Possession Football: How Spanish success changed the Premier League (09/10)

Possession Football: How Spanish success changed the Premier League (09/10)

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In this article, I will be moving on from the 2008/09 season (Part 1) to look for some similarities or trends. In the 2009/10 season there is a similar curve in the line of best fit, and teams that are relegated could be accused of being inefficient. However, there is the beginning of a change in place; the curve is less dramatic in the bottom half and there are anomalous results above the curve, as well as under it. Whereas in the previous season we saw teams with low possession overachieving through efficient use of the ball, in this season we have Liverpool in 7th, lying high above the rest of the mid-table teams in terms of possession. This could be explained merely as inefficient use of possession but it also shows that even in the upper echelons of the division, possession dominance is not enough on its own to achieve a high finish. Liverpool averaged 58.68% across 2009/10 but they still finished below Aston Villa, who averaged 47.31%.

To look at the section between 9th and 4th it would be hard to draw a correlation in this area alone. Furthermore, for the teams below 9th the data is spread around the line, suggesting a fairly level playing field between these teams where possession is not a deciding factor. There are only two points which stand out in this area, and both are teams which operate under a distinct style.  Stoke, who we looked at previously, are in 11th, incidentally their most successful season to date, and in 16th sit Wigan, the only team below 8th to average above 50% possession.

This is important to this investigation for a couple of reasons. Firstly it is evidence of teams adopting possession-based football and the Spanish model for something other than dominance. Wigan under Roberto Martinez used this style to gain an advantage over the teams around them, as they progressed with this style they were eventually able to compete more often with larger teams, but in the end this advantage over the fellow relegation battlers was enough to see them survive. A team adopting a different style suggests that change is afoot.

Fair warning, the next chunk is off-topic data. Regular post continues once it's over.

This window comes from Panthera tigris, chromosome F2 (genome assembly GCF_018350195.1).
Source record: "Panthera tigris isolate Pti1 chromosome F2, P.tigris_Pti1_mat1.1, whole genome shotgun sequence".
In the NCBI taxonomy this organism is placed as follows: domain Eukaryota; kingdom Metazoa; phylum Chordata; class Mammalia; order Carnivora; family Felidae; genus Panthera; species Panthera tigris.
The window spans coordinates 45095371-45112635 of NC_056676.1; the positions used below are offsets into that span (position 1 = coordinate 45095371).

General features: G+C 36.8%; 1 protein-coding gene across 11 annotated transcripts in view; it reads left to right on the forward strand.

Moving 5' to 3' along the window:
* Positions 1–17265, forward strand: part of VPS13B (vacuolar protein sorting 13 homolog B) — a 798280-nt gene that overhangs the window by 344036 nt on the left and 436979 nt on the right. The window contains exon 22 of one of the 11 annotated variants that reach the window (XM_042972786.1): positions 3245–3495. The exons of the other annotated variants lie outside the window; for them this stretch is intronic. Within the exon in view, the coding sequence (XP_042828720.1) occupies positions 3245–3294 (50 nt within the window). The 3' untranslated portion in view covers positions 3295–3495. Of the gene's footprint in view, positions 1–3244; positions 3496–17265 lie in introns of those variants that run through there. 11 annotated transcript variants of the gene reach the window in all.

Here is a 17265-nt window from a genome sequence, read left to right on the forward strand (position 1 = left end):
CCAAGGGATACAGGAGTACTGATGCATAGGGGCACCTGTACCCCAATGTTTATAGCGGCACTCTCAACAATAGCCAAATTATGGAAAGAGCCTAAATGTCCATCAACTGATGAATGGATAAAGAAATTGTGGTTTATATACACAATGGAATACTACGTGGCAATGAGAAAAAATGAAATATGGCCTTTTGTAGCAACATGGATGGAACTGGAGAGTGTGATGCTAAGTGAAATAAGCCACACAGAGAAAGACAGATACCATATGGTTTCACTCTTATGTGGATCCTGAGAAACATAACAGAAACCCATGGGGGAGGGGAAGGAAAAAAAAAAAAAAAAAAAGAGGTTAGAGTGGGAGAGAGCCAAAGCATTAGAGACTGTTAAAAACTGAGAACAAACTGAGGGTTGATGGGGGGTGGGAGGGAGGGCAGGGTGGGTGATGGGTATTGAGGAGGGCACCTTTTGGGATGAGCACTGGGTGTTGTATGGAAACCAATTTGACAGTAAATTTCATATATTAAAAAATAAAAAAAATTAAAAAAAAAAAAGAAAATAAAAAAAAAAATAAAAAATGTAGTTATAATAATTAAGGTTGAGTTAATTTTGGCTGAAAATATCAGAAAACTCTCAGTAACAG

Secondly, it also counters any preconceptions we may have about the Premier League being competitive throughout. This clearly shows that there are 3 or 4 big clubs within the division each season who dominate the stats and leave every other team fighting amongst themselves for the rest of the positions. In 09/10 only 8 teams averaged over 50% because the ‘big 3’, and underachieving Liverpool , were so far ahead in terms of possession. This suggests that possession seems important once you reach an elite level, but could in fact just be a by-product of the gulf in quality or dominance in other ways. In other words, teams have more possession because they are better, they don’t get better through having possession.

However, if 2009/10 was an argument against a clear relationship between possession and points, then 2010/11 is a huge supporter of the natural correlation between possession and success. No fewer than 10 results sit on or by the line of best fit suggesting that there is still a strong relationship between the two variables.

The most striking section is from 11th to 5th where the correlation is incredibly strong. This could suggest that there is a natural hierarchy of teams based on performance and dominance, and that possession is a fair reflection of that performance. This can sometimes be upset by teams under- or over-achieving in a season, and that final league position is not an ultimate measure of who played the best football.

There are some similarities between the seasons though: Arsenal continue to underachieve yet have the highest average possession. Stoke are well clear of relegation yet have the lowest average. They are joined in the sub-42% club by Blackburn (managed by Sam Allardyce) who also were well clear of relegation.

The teams below 10th are still seemingly separated by something other than possession. There are two teams this season who survived  the drop and averaged over 50%. Wigan used similar methods to repeat their success, and Wolves were also successful in surviving by gaining an advantage over their fellow strugglers in this way.

There is less dominance on behalf of the ‘elite’ teams to be seen from the 10/11 season. This can partially be down to Manchester City achieving a good finish with quality of players over style and team performance, but also the champions, Manchester United, were less dominant with only an average of 56.26%. The effect of this ‘evening out’ of possession can be seen in the top half, as more teams break over the 50% barrier. Could this be down to more mid-level teams placing value of possession as a way to win matches and compete with ‘larger’ teams? This would explain the drop in averages for Manchester United, as more teams attempt to compete, and also accounts for the strong correlation in the top half.

This season also saw perennial survivors Bolton relegated. The teams which traditionally achieve survival through efficient use of possession and maximising final-third entries may well be being replaced with the likes of Wigan, who use possession in a more ‘Spanish’ way.

2011/12 and some conclusions to follow…

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